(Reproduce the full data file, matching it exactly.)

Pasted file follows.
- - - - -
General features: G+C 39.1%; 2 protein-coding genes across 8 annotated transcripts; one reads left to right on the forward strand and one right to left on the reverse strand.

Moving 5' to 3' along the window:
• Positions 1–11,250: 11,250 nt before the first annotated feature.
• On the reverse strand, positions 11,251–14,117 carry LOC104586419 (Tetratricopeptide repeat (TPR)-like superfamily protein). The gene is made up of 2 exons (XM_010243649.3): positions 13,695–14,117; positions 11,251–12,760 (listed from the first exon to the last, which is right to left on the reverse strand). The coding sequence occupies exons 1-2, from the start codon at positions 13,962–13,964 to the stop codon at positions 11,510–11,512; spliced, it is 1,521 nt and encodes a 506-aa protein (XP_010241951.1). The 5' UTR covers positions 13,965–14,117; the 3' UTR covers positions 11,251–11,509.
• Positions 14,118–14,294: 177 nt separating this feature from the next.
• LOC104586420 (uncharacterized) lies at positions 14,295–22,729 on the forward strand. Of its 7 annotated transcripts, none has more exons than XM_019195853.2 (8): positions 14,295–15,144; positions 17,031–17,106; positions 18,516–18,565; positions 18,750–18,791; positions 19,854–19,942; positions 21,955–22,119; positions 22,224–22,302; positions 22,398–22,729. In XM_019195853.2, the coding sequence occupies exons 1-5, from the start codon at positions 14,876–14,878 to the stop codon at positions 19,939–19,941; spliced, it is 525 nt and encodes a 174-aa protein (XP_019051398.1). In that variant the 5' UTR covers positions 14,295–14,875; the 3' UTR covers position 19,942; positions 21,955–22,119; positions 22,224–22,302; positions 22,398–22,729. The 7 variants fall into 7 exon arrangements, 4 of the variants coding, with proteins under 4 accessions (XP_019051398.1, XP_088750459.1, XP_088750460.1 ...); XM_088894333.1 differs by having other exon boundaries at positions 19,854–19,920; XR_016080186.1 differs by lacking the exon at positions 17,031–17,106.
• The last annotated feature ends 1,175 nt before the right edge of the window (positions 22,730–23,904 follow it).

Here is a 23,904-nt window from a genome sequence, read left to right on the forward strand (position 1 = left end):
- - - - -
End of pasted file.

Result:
General features: G+C 39.1%; 2 protein-coding genes across 8 annotated transcripts; one reads left to right on the forward strand and one right to left on the reverse strand.

Moving 5' to 3' along the window:
• Positions 1–11,250: 11,250 nt before the first annotated feature.
• On the reverse strand, positions 11,251–14,117 carry LOC104586419 (Tetratricopeptide repeat (TPR)-like superfamily protein). The gene is made up of 2 exons (XM_010243649.3): positions 13,695–14,117; positions 11,251–12,760 (listed from the first exon to the last, which is right to left on the reverse strand). The coding sequence occupies exons 1-2, from the start codon at positions 13,962–13,964 to the stop codon at positions 11,510–11,512; spliced, it is 1,521 nt and encodes a 506-aa protein (XP_010241951.1). The 5' UTR covers positions 13,965–14,117; the 3' UTR covers positions 11,251–11,509.
• Positions 14,118–14,294: 177 nt separating this feature from the next.
• LOC104586420 (uncharacterized) lies at positions 14,295–22,729 on the forward strand. Of its 7 annotated transcripts, none has more exons than XM_019195853.2 (8): positions 14,295–15,144; positions 17,031–17,106; positions 18,516–18,565; positions 18,750–18,791; positions 19,854–19,942; positions 21,955–22,119; positions 22,224–22,302; positions 22,398–22,729. In XM_019195853.2, the coding sequence occupies exons 1-5, from the start codon at positions 14,876–14,878 to the stop codon at positions 19,939–19,941; spliced, it is 525 nt and encodes a 174-aa protein (XP_019051398.1). In that variant the 5' UTR covers positions 14,295–14,875; the 3' UTR covers position 19,942; positions 21,955–22,119; positions 22,224–22,302; positions 22,398–22,729. The 7 variants fall into 7 exon arrangements, 4 of the variants coding, with proteins under 4 accessions (XP_019051398.1, XP_088750459.1, XP_088750460.1 ...); XM_088894333.1 differs by having other exon boundaries at positions 19,854–19,920; XR_016080186.1 differs by lacking the exon at positions 17,031–17,106.
• The last annotated feature ends 1,175 nt before the right edge of the window (positions 22,730–23,904 follow it).

Here is a 23,904-nt window from a genome sequence, read left to right on the forward strand (position 1 = left end):